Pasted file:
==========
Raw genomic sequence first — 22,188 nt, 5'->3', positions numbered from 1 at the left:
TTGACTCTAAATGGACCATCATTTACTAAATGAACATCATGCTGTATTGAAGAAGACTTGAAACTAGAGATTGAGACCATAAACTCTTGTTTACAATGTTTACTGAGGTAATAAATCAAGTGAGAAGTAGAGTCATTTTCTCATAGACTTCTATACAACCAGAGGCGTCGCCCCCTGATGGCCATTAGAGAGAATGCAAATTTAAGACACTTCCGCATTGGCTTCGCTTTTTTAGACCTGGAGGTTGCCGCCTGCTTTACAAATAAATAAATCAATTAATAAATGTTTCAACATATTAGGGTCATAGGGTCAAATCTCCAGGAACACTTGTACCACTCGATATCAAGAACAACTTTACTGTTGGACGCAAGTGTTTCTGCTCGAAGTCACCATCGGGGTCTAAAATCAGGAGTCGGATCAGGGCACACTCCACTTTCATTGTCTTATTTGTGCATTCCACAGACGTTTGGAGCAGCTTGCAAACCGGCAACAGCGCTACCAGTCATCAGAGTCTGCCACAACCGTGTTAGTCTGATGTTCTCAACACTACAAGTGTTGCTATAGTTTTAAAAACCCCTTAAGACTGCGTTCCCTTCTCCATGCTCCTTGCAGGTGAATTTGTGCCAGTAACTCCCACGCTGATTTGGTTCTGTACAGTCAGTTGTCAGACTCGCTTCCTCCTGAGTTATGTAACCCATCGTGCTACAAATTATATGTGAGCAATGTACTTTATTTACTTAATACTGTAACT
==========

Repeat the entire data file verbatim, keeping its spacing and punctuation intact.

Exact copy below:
Raw genomic sequence first — 22,188 nt, 5'->3', positions numbered from 1 at the left:
TTGACTCTAAATGGACCATCATTTACTAAATGAACATCATGCTGTATTGAAGAAGACTTGAAACTAGAGATTGAGACCATAAACTCTTGTTTACAATGTTTACTGAGGTAATAAATCAAGTGAGAAGTAGAGTCATTTTCTCATAGACTTCTATACAACCAGAGGCGTCGCCCCCTGATGGCCATTAGAGAGAATGCAAATTTAAGACACTTCCGCATTGGCTTCGCTTTTTTAGACCTGGAGGTTGCCGCCTGCTTTACAAATAAATAAATCAATTAATAAATGTTTCAACATATTAGGGTCATAGGGTCAAATCTCCAGGAACACTTGTACCACTCGATATCAAGAACAACTTTACTGTTGGACGCAAGTGTTTCTGCTCGAAGTCACCATCGGGGTCTAAAATCAGGAGTCGGATCAGGGCACACTCCACTTTCATTGTCTTATTTGTGCATTCCACAGACGTTTGGAGCAGCTTGCAAACCGGCAACAGCGCTACCAGTCATCAGAGTCTGCCACAACCGTGTTAGTCTGATGTTCTCAACACTACAAGTGTTGCTATAGTTTTAAAAACCCCTTAAGACTGCGTTCCCTTCTCCATGCTCCTTGCAGGTGAATTTGTGCCAGTAACTCCCACGCTGATTTGGTTCTGTACAGTCAGTTGTCAGACTCGCTTCCTCCTGAGTTATGTAACCCATCGTGCTACAAATTATATGTGAGCAATGTACTTTATTTACTTAATACTGTAACT